Does the V4 encourage Putin’s ambitions in restoring Russia’s regional hegemony?
The original purpose of the Visegrad initiative was for the four re-emerging Central European democracies to coordinate their pursuit of NATO and EU membership. However, since achieving its primary targets, the V4 has proved unable to coordinate the disparate foreign policies of its members and lacks a clear geopolitical identity.
While competitive geopolitics has returned to Central Europe with a vengeance through Russia’s pursuit of a new Moscow-centred “pole of power,” the V4’s response has been tepid and rudderless. Worse still, the region has exposed itself to Kremlin inroads through economic, political and intelligence penetration. In sum, Visegrad has become a microcosm of EU disunity.
Warsaw remains more assertive in focusing EU and NATO policy on Russia’s aggression and has viewed transatlantic relations as paramount. In contrast, Hungary, Slovakia and the Czech Republic remain circumspect. After Russia’s attack on Ukraine, all three governments were hesitant in supporting sanctions against Moscow partly for economic reasons, especially where there is high dependence on Russian energy. In some cases, political leaders display sympathy toward a more authoritarian political model or view Moscow as a potential counterbalance to Brussels.
By focusing on short-term national interests rather than more significant strategic imperatives, Visegrad governments play into Moscow’s hands and encourage Putin’s ambitions in restoring Russia’s regional hegemony. The partition of Ukraine did not convince Budapest to terminate the contract with Rosatom for the modernization of the nuclear power plant in Paks, as Prime Minister Viktor Orbán avoided confrontation with Moscow. Similarly, the Czech Prime Minister Bohuslav Sobotka opposed strengthening NATO forces in Europe while Slovak Prime Minister Robert Fico protested against increasing America’s military presence in Central Europe.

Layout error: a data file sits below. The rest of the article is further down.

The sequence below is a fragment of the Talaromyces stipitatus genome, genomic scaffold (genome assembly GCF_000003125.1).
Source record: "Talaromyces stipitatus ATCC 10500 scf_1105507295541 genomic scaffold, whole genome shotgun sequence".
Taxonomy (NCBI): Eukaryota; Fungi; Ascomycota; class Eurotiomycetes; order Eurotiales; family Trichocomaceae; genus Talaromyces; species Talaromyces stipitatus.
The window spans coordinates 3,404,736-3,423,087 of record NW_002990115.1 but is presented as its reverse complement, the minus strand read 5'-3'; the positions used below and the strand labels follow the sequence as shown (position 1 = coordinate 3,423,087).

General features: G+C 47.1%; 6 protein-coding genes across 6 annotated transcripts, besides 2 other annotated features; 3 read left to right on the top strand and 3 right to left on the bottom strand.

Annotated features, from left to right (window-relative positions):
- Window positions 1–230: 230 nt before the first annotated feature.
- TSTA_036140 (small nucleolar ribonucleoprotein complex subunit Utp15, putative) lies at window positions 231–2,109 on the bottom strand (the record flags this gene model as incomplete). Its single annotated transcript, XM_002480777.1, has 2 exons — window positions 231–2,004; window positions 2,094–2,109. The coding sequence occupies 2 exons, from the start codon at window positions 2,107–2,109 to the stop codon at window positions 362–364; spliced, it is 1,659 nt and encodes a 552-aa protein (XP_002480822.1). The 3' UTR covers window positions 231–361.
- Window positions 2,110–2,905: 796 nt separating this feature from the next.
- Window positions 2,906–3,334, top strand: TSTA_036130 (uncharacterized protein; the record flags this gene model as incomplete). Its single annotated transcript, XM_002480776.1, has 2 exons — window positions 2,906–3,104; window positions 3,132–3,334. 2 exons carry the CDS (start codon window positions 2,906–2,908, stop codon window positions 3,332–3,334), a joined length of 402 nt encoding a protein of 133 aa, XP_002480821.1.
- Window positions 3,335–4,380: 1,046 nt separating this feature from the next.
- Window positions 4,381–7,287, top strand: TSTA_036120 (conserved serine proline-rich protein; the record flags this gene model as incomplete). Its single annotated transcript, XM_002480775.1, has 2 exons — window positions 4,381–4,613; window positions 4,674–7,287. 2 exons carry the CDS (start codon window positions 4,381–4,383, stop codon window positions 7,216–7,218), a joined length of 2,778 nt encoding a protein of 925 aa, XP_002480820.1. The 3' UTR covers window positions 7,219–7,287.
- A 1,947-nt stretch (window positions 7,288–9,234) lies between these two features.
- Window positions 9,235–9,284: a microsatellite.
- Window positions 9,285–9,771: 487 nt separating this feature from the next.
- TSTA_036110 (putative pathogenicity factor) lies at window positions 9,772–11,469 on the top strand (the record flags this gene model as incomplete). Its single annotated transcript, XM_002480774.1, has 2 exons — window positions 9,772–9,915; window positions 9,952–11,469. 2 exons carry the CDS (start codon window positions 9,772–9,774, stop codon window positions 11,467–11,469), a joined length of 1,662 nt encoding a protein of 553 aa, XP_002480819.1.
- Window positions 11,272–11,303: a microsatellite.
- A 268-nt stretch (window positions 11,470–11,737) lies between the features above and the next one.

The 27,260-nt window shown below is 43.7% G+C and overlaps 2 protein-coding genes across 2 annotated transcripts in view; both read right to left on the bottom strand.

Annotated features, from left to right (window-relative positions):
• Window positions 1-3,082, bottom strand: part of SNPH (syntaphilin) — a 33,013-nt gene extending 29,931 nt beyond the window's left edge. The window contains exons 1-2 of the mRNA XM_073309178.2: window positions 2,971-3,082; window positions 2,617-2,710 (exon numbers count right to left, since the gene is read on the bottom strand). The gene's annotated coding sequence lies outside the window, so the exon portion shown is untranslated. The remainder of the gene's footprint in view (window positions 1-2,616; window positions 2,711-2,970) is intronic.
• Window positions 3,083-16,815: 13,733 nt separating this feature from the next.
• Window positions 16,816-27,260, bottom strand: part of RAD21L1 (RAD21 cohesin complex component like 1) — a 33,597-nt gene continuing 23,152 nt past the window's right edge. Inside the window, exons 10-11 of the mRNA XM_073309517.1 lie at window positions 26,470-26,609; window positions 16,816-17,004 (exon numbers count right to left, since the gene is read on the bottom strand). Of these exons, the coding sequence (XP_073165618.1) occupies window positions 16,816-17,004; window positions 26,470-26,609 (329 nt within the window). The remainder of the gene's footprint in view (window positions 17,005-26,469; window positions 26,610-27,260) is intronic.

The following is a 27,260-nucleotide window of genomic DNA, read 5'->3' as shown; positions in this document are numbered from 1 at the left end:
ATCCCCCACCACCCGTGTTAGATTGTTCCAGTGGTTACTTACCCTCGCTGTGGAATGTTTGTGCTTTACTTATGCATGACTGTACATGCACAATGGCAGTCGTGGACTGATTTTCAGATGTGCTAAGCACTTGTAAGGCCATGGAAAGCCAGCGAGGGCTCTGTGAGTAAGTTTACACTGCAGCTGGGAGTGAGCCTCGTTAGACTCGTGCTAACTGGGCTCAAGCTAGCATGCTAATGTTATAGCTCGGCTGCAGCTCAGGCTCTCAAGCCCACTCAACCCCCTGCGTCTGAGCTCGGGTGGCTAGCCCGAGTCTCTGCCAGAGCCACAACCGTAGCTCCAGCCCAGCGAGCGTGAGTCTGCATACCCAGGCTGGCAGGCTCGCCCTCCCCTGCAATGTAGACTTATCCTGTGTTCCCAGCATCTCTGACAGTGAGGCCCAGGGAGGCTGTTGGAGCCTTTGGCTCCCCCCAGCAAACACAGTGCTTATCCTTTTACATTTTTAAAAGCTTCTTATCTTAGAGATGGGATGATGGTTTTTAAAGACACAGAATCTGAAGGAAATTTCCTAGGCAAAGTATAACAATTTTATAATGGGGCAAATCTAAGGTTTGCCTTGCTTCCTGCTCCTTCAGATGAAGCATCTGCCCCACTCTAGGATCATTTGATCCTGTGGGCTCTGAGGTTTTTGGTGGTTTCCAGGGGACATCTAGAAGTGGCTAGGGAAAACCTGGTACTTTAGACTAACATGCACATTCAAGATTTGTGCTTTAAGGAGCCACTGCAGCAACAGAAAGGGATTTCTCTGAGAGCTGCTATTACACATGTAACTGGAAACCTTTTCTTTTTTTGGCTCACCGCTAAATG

Unless it can adopt a more assertive Atlanticist and Europeanist position to help defend the continent against Moscow’s subversion, the V4 will remain divided and defunct. Without a new impetus, it will be unable to play a constructive role in the geopolitical struggle for the future security and independence of Central and Eastern Europe.
This article is taken from the book “V4 – 25 YEARS. THE CONTINUING STORY OF THE VISEGRÁD GROUP 1991 – 2016“
Janusz Bugajski is a Senior Fellow at the Centre for European Policy Analysis (CEPA) in Washington DC and author of 20 books on Europe, Russia, and trans-Atlantic relations. His newest book, co-authored with Margarita Assenova, is entitled Eurasian Disunion: Russia’s Vulnerable Flanks (Washington DC: Jamestown Foundation, 2016)